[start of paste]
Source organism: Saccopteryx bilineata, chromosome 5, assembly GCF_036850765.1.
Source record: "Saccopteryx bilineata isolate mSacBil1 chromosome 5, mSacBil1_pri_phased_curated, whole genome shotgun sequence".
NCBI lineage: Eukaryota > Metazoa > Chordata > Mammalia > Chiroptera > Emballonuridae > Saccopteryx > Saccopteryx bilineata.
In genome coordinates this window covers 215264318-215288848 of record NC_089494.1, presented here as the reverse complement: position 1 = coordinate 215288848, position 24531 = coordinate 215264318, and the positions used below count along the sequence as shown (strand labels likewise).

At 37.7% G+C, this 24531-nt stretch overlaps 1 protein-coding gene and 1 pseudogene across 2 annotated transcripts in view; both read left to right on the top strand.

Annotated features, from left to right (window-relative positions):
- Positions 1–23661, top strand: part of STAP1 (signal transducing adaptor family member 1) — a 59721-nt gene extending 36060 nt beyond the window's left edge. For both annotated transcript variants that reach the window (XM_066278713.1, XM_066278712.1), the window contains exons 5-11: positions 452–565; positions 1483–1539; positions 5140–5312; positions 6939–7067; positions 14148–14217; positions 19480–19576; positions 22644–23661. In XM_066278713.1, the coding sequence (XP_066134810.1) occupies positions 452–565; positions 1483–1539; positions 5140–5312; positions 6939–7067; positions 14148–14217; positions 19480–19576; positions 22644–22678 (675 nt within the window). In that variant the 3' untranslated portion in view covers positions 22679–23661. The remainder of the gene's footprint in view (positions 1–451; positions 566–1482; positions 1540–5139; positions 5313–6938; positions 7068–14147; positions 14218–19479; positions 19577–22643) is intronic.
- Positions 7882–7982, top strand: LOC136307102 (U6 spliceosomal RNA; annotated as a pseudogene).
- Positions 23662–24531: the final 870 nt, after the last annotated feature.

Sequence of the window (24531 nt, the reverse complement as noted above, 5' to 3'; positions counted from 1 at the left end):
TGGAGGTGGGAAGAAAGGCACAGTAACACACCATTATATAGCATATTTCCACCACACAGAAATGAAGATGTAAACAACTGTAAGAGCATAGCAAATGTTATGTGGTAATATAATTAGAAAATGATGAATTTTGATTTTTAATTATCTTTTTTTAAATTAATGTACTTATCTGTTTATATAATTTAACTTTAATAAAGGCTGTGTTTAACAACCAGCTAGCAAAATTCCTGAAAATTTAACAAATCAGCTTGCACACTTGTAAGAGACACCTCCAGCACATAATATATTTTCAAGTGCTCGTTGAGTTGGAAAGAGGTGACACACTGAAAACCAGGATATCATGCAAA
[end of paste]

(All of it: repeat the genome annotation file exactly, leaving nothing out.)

Source organism: Saccopteryx bilineata, chromosome 5, assembly GCF_036850765.1.
Source record: "Saccopteryx bilineata isolate mSacBil1 chromosome 5, mSacBil1_pri_phased_curated, whole genome shotgun sequence".
NCBI lineage: Eukaryota > Metazoa > Chordata > Mammalia > Chiroptera > Emballonuridae > Saccopteryx > Saccopteryx bilineata.
In genome coordinates this window covers 215264318-215288848 of record NC_089494.1, presented here as the reverse complement: position 1 = coordinate 215288848, position 24531 = coordinate 215264318, and the positions used below count along the sequence as shown (strand labels likewise).

At 37.7% G+C, this 24531-nt stretch overlaps 1 protein-coding gene and 1 pseudogene across 2 annotated transcripts in view; both read left to right on the top strand.

Annotated features, from left to right (window-relative positions):
- Positions 1–23661, top strand: part of STAP1 (signal transducing adaptor family member 1) — a 59721-nt gene extending 36060 nt beyond the window's left edge. For both annotated transcript variants that reach the window (XM_066278713.1, XM_066278712.1), the window contains exons 5-11: positions 452–565; positions 1483–1539; positions 5140–5312; positions 6939–7067; positions 14148–14217; positions 19480–19576; positions 22644–23661. In XM_066278713.1, the coding sequence (XP_066134810.1) occupies positions 452–565; positions 1483–1539; positions 5140–5312; positions 6939–7067; positions 14148–14217; positions 19480–19576; positions 22644–22678 (675 nt within the window). In that variant the 3' untranslated portion in view covers positions 22679–23661. The remainder of the gene's footprint in view (positions 1–451; positions 566–1482; positions 1540–5139; positions 5313–6938; positions 7068–14147; positions 14218–19479; positions 19577–22643) is intronic.
- Positions 7882–7982, top strand: LOC136307102 (U6 spliceosomal RNA; annotated as a pseudogene).
- Positions 23662–24531: the final 870 nt, after the last annotated feature.

Sequence of the window (24531 nt, the reverse complement as noted above, 5' to 3'; positions counted from 1 at the left end):
TGGAGGTGGGAAGAAAGGCACAGTAACACACCATTATATAGCATATTTCCACCACACAGAAATGAAGATGTAAACAACTGTAAGAGCATAGCAAATGTTATGTGGTAATATAATTAGAAAATGATGAATTTTGATTTTTAATTATCTTTTTTTAAATTAATGTACTTATCTGTTTATATAATTTAACTTTAATAAAGGCTGTGTTTAACAACCAGCTAGCAAAATTCCTGAAAATTTAACAAATCAGCTTGCACACTTGTAAGAGACACCTCCAGCACATAATATATTTTCAAGTGCTCGTTGAGTTGGAAAGAGGTGACACACTGAAAACCAGGATATCATGCAAA